Allowing private companies and nonprofit groups to borrow billions of dollars in tax-exempt bonds can be advantageous to municipalities recovering from disaster. Tax-exempt bonds encourage development in a municipality because companies benefit from lower interest rates as the bondholder can exclude interest income from federal and state income taxes. In 2012, we posted about ways federal tax-exempt bonds can assist recovery efforts in the wake of a natural disaster.

The Bond Buyer recently reported that the Council of Development Finance Agencies (the “CDFA”) is calling on Congress to approve a new permanent category of bonds.  If approved, these federal tax-exempt bonds would offer immediate financial support in natural and man-made disaster recovery efforts of states and municipalities.  In the aftermath of the devastation caused by recent hurricanes, CDFA’s president & CEO Toby Rittner stated in a press release, “[w]ith storms like Harvey and Irma becoming a more regular occurrence, Congress should act to create a permanent category of tax-exempt bonds so that recovery efforts don’t stall following a disaster.”  Early estimates place the hurricanes’ damages at $150 to $200 billion.

In response to disasters—in some but not all instances—Congress has authorized temporary relief programs utilizing tax-exempt bonds.  After September 11, 2001, Congress authorized the Liberty Bonds, $8 billion in tax-exempt bonds used to rebuild affected areas of Manhattan.  New Orleans and surrounding areas received similar benefits under the Gulf Zone Opportunity Act of 2005, after Hurricane Katrina devastated the region.  There, Congress authorized $14.9 billion in tax-exempt private activity bonds and $7.9 billion in advance refunding bonds.  One of our posts also discussed the Hurricane Sandy and National Disaster Relief Act of 2012 proposed by Senators Schumer and Menendez.  Ultimately, Sandy relief did not include the Senators’ tax-exempt municipal bond proposals.  As many are aware, delays and partisan pressures stalled Sandy relief—decisions that have haunted some lawmakers in Harvey and Irma recovery efforts.

Low-cost financing to replace or repair damaged infrastructure after a devastating event is a vital vehicle to recovery.  As proposed, the permanent category of federal tax-exempt bonds would offer state and local governments additional power to issue private activity bonds.  Each year, $20 billion would be available for issuance for future relief.  Special issuing powers would be immediately available once a disaster is declared.  Additionally, state volume caps would not apply to these bonds.  The state volume cap is the aggregate annual amount of private activity tax-exempt bonds that can be issued within a state, subject to certain exceptions (i.e. qualified 501(c)(3) bonds and veterans’ mortgage bonds).  The current proposed private activity bond financing would support efforts to replace transportation infrastructure, repair utility facilities and transmission lines, and aid businesses with construction and equipment purchases.  The CDFA also believes governments in affected regions, who are often in dire financial positions, would leverage private investment in public needs through these private activity bonds.  Lastly, the CDFA wants the proposal to be addressed as part of tax reform, rather than with other special assistance Congress is contemplating.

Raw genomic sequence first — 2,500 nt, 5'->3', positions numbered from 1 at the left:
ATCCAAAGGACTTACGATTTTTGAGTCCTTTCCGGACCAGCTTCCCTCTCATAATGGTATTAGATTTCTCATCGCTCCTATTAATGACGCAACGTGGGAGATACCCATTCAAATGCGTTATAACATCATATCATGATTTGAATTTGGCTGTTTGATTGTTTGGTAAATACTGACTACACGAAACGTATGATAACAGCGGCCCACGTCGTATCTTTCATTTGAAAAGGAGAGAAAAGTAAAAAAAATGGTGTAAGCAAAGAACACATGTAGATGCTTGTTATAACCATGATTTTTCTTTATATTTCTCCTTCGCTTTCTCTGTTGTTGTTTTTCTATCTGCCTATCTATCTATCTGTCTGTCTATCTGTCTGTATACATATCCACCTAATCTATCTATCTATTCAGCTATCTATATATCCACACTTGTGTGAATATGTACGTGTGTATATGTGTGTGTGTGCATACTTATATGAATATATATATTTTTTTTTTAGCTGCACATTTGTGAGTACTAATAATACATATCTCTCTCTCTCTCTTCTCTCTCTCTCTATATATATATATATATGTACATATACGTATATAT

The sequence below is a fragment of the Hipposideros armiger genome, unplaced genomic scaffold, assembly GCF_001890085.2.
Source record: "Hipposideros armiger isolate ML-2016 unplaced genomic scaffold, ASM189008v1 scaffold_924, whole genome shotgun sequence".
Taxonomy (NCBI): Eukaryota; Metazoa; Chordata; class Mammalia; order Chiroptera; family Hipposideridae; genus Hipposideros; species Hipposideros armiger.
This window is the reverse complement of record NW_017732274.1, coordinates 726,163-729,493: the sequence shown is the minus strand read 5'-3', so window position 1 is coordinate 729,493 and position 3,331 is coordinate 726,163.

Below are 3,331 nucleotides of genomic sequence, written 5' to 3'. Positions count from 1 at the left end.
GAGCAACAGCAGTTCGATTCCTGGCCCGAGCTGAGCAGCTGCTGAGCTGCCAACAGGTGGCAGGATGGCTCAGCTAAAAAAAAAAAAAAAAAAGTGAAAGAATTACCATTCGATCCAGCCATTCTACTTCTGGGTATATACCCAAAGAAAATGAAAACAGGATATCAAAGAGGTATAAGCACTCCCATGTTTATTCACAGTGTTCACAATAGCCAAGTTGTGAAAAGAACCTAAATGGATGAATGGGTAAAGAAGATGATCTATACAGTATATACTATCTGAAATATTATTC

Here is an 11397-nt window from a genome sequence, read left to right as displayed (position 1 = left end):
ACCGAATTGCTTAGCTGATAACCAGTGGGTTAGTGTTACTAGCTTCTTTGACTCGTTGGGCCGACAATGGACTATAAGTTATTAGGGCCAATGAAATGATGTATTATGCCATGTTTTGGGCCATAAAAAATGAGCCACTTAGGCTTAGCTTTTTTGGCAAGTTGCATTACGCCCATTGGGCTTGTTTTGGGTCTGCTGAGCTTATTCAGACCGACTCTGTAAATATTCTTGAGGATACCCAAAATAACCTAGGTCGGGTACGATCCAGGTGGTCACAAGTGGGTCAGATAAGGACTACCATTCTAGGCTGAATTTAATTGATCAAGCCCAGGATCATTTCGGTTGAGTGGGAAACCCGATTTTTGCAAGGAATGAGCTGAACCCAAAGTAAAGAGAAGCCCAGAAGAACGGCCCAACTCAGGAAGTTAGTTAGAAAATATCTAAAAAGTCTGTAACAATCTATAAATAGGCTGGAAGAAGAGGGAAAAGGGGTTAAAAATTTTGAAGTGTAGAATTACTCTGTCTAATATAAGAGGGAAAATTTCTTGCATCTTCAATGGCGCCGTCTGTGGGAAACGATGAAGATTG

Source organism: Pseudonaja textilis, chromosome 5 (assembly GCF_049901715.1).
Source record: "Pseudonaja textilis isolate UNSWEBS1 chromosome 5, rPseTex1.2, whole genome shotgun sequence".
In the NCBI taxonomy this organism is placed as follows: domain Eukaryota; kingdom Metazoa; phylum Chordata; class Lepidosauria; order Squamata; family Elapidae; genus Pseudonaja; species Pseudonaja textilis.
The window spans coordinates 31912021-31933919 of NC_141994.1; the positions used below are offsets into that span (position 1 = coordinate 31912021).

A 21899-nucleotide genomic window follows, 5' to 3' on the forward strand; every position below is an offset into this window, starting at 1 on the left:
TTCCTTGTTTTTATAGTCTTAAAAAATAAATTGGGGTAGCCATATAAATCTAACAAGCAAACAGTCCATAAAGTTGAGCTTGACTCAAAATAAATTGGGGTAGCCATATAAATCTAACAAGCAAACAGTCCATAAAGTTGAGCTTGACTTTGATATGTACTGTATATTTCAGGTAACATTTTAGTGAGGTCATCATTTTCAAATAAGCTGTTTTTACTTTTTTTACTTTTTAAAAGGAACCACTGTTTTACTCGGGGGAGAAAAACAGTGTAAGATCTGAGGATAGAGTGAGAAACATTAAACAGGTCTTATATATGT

Full details and a list of supporting private activity and municipal bond stakeholders are still being gathered by the CDFA.  It is too early to tell how much momentum this effort will have moving forward, but we will continue to monitor it.  As we noted back in 2012, it is our hope that political differences can be set aside to seamlessly provide the much needed assistance to communities in Texas, Florida, Puerto Rico, the U.S. Virgin Islands, and future areas impacted by disasters.